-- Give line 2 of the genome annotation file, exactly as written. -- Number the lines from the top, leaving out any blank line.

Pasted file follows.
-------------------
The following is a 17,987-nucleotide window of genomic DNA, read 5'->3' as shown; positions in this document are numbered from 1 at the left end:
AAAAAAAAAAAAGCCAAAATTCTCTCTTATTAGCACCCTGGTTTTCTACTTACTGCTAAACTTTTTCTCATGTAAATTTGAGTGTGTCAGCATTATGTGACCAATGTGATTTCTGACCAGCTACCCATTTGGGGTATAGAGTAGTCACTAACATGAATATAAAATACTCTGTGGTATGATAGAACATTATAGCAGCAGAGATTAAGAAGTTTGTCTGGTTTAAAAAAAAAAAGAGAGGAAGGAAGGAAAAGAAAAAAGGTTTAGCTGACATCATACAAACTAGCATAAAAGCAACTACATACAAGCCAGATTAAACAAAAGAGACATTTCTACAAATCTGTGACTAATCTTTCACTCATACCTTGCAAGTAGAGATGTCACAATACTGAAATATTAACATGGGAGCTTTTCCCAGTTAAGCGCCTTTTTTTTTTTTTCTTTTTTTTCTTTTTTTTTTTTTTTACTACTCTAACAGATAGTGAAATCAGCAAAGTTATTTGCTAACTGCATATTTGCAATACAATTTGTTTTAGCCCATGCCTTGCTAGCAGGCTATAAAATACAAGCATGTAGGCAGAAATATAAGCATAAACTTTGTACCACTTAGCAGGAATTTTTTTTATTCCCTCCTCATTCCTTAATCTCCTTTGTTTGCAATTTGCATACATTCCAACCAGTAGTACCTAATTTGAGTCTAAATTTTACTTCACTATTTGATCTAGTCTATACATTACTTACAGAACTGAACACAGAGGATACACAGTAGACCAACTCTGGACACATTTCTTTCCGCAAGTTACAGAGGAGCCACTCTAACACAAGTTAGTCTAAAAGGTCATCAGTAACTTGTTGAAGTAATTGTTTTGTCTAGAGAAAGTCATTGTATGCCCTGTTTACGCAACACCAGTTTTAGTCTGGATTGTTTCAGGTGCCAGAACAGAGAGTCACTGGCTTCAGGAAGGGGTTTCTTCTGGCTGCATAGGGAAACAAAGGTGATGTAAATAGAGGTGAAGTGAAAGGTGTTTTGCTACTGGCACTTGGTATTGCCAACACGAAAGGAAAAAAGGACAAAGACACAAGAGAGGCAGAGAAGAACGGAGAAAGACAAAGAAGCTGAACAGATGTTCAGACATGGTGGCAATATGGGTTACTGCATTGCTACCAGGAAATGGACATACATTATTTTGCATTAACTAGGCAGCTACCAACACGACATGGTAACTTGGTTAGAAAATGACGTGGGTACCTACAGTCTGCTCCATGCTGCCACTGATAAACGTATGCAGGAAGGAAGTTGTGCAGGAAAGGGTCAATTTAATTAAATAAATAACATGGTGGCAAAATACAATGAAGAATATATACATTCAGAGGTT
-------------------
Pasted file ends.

AAAAAAAAAAAAGCCAAAATTCTCTCTTATTAGCACCCTGGTTTTCTACTTACTGCTAAACTTTTTCTCATGTAAATTTGAGTGTGTCAGCATTATGTGACCAATGTGATTTCTGACCAGCTACCCATTTGGGGTATAGAGTAGTCACTAACATGAATATAAAATACTCTGTGGTATGATAGAACATTATAGCAGCAGAGATTAAGAAGTTTGTCTGGTTTAAAAAAAAAAAGAGAGGAAGGAAGGAAAAGAAAAAAGGTTTAGCTGACATCATACAAACTAGCATAAAAGCAACTACATACAAGCCAGATTAAACAAAAGAGACATTTCTACAAATCTGTGACTAATCTTTCACTCATACCTTGCAAGTAGAGATGTCACAATACTGAAATATTAACATGGGAGCTTTTCCCAGTTAAGCGCCTTTTTTTTTTTTTCTTTTTTTTCTTTTTTTTTTTTTTTACTACTCTAACAGATAGTGAAATCAGCAAAGTTATTTGCTAACTGCATATTTGCAATACAATTTGTTTTAGCCCATGCCTTGCTAGCAGGCTATAAAATACAAGCATGTAGGCAGAAATATAAGCATAAACTTTGTACCACTTAGCAGGAATTTTTTTTATTCCCTCCTCATTCCTTAATCTCCTTTGTTTGCAATTTGCATACATTCCAACCAGTAGTACCTAATTTGAGTCTAAATTTTACTTCACTATTTGATCTAGTCTATACATTACTTACAGAACTGAACACAGAGGATACACAGTAGACCAACTCTGGACACATTTCTTTCCGCAAGTTACAGAGGAGCCACTCTAACACAAGTTAGTCTAAAAGGTCATCAGTAACTTGTTGAAGTAATTGTTTTGTCTAGAGAAAGTCATTGTATGCCCTGTTTACGCAACACCAGTTTTAGTCTGGATTGTTTCAGGTGCCAGAACAGAGAGTCACTGGCTTCAGGAAGGGGTTTCTTCTGGCTGCATAGGGAAACAAAGGTGATGTAAATAGAGGTGAAGTGAAAGGTGTTTTGCTACTGGCACTTGGTATTGCCAACACGAAAGGAAAAAAGGACAAAGACACAAGAGAGGCAGAGAAGAACGGAGAAAGACAAAGAAGCTGAACAGATGTTCAGACATGGTGGCAATATGGGTTACTGCATTGCTACCAGGAAATGGACATACATTATTTTGCATTAACTAGGCAGCTACCAACACGACATGGTAACTTGGTTAGAAAATGACGTGGGTACCTACAGTCTGCTCCATGCTGCCACTGATAAACGTATGCAGGAAGGAAGTTGTGCAGGAAAGGGTCAATTTAATTAAATAAATAACATGGTGGCAAAATACAATGAAGAATATATACATTCAGAGGTT